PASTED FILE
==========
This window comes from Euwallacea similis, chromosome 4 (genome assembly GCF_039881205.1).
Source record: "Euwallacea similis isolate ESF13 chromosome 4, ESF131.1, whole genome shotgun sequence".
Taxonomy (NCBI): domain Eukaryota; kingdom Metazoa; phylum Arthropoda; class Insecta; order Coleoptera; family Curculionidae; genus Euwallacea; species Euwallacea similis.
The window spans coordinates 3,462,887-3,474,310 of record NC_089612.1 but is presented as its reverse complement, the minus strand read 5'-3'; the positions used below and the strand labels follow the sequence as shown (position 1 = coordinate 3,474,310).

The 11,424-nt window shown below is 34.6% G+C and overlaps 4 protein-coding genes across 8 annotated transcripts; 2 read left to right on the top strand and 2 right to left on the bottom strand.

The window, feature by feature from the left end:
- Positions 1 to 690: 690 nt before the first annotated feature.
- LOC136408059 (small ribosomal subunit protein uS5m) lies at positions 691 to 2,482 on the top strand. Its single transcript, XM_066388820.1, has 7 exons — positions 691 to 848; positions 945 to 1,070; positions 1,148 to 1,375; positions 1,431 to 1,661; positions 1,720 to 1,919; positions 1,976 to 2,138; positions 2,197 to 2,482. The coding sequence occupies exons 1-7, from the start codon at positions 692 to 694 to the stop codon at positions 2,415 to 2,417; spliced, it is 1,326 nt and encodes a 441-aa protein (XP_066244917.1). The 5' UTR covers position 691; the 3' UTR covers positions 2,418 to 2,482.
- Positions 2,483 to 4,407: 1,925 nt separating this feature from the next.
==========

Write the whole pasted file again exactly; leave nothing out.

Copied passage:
This window comes from Euwallacea similis, chromosome 4 (genome assembly GCF_039881205.1).
Source record: "Euwallacea similis isolate ESF13 chromosome 4, ESF131.1, whole genome shotgun sequence".
Taxonomy (NCBI): domain Eukaryota; kingdom Metazoa; phylum Arthropoda; class Insecta; order Coleoptera; family Curculionidae; genus Euwallacea; species Euwallacea similis.
The window spans coordinates 3,462,887-3,474,310 of record NC_089612.1 but is presented as its reverse complement, the minus strand read 5'-3'; the positions used below and the strand labels follow the sequence as shown (position 1 = coordinate 3,474,310).

The 11,424-nt window shown below is 34.6% G+C and overlaps 4 protein-coding genes across 8 annotated transcripts; 2 read left to right on the top strand and 2 right to left on the bottom strand.

The window, feature by feature from the left end:
- Positions 1 to 690: 690 nt before the first annotated feature.
- LOC136408059 (small ribosomal subunit protein uS5m) lies at positions 691 to 2,482 on the top strand. Its single transcript, XM_066388820.1, has 7 exons — positions 691 to 848; positions 945 to 1,070; positions 1,148 to 1,375; positions 1,431 to 1,661; positions 1,720 to 1,919; positions 1,976 to 2,138; positions 2,197 to 2,482. The coding sequence occupies exons 1-7, from the start codon at positions 692 to 694 to the stop codon at positions 2,415 to 2,417; spliced, it is 1,326 nt and encodes a 441-aa protein (XP_066244917.1). The 5' UTR covers position 691; the 3' UTR covers positions 2,418 to 2,482.
- Positions 2,483 to 4,407: 1,925 nt separating this feature from the next.